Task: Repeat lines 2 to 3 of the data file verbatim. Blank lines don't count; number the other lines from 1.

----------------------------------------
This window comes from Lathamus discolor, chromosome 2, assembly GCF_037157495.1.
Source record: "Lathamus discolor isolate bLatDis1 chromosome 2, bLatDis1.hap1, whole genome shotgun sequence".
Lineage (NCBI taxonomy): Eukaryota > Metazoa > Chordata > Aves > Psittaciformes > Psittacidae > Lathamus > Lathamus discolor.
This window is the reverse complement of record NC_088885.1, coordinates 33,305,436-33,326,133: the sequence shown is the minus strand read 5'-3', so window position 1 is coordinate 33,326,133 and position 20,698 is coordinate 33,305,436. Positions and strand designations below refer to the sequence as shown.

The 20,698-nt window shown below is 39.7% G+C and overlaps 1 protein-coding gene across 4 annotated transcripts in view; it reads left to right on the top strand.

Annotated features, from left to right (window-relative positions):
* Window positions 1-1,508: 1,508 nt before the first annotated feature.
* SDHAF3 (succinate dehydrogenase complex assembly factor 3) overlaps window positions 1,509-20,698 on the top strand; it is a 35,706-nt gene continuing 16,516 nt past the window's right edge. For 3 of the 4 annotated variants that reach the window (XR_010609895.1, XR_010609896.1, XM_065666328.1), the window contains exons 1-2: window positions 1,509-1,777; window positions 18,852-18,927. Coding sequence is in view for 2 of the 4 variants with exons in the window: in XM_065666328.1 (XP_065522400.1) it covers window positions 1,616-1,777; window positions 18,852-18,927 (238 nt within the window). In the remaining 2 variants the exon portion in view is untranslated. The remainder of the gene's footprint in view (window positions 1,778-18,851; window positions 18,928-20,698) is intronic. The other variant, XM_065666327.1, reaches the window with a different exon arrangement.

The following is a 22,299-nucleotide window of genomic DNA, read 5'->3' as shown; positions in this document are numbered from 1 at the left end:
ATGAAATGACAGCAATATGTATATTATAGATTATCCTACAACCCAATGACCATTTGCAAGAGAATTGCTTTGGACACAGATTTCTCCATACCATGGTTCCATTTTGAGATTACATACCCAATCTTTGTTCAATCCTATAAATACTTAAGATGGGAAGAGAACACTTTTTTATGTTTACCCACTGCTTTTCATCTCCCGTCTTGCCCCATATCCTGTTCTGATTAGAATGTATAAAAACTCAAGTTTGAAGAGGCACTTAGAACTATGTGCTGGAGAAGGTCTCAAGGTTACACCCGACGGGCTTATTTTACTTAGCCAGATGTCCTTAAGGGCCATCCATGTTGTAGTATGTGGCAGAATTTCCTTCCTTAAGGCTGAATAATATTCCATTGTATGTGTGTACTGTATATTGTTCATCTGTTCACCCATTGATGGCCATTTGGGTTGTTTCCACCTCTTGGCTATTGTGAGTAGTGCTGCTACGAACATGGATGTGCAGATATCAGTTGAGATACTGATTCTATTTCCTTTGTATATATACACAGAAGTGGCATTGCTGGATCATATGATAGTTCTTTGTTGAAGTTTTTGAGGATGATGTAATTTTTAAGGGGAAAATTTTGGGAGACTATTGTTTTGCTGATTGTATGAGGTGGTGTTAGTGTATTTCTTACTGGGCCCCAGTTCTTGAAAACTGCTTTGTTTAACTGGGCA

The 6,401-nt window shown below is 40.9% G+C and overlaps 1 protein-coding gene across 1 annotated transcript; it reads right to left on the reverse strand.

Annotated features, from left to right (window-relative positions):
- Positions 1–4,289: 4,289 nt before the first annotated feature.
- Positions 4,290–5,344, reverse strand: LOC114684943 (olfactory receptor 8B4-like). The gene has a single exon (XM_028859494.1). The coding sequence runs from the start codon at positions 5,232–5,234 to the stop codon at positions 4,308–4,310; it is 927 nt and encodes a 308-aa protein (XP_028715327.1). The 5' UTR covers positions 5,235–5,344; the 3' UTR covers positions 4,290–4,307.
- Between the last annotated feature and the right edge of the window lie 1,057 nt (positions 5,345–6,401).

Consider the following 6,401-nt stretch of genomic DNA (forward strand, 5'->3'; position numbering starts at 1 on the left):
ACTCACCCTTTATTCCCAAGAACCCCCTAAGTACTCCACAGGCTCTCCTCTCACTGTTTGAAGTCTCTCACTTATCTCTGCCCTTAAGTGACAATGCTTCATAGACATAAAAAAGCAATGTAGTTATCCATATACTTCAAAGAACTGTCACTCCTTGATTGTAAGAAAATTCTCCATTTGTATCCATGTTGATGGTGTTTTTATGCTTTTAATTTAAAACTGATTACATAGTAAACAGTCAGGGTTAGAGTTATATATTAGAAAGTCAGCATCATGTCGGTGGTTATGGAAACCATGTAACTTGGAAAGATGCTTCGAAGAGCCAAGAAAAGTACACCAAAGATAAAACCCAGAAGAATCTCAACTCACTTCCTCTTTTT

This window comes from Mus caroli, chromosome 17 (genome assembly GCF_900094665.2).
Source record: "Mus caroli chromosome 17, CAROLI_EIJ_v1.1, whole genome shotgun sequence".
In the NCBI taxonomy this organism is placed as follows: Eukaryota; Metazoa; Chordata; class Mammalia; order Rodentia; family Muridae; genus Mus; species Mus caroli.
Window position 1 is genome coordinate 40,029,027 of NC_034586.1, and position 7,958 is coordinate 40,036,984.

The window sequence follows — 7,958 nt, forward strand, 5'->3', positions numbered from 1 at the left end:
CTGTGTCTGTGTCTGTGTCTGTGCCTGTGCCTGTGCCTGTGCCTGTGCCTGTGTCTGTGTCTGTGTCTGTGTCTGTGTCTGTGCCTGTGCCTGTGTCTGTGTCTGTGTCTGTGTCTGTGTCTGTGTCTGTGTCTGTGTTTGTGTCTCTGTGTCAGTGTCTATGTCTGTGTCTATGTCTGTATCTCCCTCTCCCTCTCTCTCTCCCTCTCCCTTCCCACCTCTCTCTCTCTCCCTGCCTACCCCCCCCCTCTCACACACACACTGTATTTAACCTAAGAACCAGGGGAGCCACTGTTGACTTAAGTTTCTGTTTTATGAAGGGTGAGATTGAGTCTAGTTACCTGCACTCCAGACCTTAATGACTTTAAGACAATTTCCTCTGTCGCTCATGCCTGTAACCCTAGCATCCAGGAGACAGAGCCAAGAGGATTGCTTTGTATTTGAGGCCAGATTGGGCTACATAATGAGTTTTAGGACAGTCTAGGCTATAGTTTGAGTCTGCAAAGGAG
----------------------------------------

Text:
Source record: "Lathamus discolor isolate bLatDis1 chromosome 2, bLatDis1.hap1, whole genome shotgun sequence".
Lineage (NCBI taxonomy): Eukaryota > Metazoa > Chordata > Aves > Psittaciformes > Psittacidae > Lathamus > Lathamus discolor.